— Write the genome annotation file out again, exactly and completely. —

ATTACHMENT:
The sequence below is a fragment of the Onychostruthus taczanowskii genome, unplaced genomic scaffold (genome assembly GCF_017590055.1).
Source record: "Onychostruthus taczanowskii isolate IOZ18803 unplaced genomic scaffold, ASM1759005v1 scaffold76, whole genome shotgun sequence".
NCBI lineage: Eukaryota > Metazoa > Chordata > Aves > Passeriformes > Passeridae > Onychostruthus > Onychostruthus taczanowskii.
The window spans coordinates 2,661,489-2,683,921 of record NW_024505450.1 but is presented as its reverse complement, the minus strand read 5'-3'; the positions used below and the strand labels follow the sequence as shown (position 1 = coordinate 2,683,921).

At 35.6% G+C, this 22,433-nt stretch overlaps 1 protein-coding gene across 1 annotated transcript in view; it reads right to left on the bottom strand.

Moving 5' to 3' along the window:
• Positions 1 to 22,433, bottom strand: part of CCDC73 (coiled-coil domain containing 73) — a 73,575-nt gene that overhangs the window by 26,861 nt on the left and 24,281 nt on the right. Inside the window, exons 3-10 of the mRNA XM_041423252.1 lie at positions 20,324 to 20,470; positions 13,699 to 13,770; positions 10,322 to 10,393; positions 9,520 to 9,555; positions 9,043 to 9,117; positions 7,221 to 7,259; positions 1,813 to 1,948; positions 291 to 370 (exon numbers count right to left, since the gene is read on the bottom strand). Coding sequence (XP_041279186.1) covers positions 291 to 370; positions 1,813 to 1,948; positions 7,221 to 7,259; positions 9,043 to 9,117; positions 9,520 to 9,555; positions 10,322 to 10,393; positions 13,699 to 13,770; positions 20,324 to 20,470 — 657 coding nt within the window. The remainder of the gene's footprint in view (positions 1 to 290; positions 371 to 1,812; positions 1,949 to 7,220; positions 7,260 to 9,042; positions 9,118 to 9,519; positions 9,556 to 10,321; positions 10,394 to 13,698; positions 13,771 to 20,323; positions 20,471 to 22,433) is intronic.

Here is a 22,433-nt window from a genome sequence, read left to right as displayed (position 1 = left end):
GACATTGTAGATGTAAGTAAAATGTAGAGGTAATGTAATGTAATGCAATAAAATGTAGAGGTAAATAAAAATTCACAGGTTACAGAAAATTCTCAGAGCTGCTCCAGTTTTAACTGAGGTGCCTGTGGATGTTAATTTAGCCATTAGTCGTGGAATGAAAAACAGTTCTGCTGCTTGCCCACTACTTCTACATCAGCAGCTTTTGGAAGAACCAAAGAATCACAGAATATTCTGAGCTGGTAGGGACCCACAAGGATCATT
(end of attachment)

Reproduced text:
The sequence below is a fragment of the Onychostruthus taczanowskii genome, unplaced genomic scaffold (genome assembly GCF_017590055.1).
Source record: "Onychostruthus taczanowskii isolate IOZ18803 unplaced genomic scaffold, ASM1759005v1 scaffold76, whole genome shotgun sequence".
NCBI lineage: Eukaryota > Metazoa > Chordata > Aves > Passeriformes > Passeridae > Onychostruthus > Onychostruthus taczanowskii.
The window spans coordinates 2,661,489-2,683,921 of record NW_024505450.1 but is presented as its reverse complement, the minus strand read 5'-3'; the positions used below and the strand labels follow the sequence as shown (position 1 = coordinate 2,683,921).

At 35.6% G+C, this 22,433-nt stretch overlaps 1 protein-coding gene across 1 annotated transcript in view; it reads right to left on the bottom strand.

Moving 5' to 3' along the window:
• Positions 1 to 22,433, bottom strand: part of CCDC73 (coiled-coil domain containing 73) — a 73,575-nt gene that overhangs the window by 26,861 nt on the left and 24,281 nt on the right. Inside the window, exons 3-10 of the mRNA XM_041423252.1 lie at positions 20,324 to 20,470; positions 13,699 to 13,770; positions 10,322 to 10,393; positions 9,520 to 9,555; positions 9,043 to 9,117; positions 7,221 to 7,259; positions 1,813 to 1,948; positions 291 to 370 (exon numbers count right to left, since the gene is read on the bottom strand). Coding sequence (XP_041279186.1) covers positions 291 to 370; positions 1,813 to 1,948; positions 7,221 to 7,259; positions 9,043 to 9,117; positions 9,520 to 9,555; positions 10,322 to 10,393; positions 13,699 to 13,770; positions 20,324 to 20,470 — 657 coding nt within the window. The remainder of the gene's footprint in view (positions 1 to 290; positions 371 to 1,812; positions 1,949 to 7,220; positions 7,260 to 9,042; positions 9,118 to 9,519; positions 9,556 to 10,321; positions 10,394 to 13,698; positions 13,771 to 20,323; positions 20,471 to 22,433) is intronic.

Here is a 22,433-nt window from a genome sequence, read left to right as displayed (position 1 = left end):
GACATTGTAGATGTAAGTAAAATGTAGAGGTAATGTAATGTAATGCAATAAAATGTAGAGGTAAATAAAAATTCACAGGTTACAGAAAATTCTCAGAGCTGCTCCAGTTTTAACTGAGGTGCCTGTGGATGTTAATTTAGCCATTAGTCGTGGAATGAAAAACAGTTCTGCTGCTTGCCCACTACTTCTACATCAGCAGCTTTTGGAAGAACCAAAGAATCACAGAATATTCTGAGCTGGTAGGGACCCACAAGGATCATT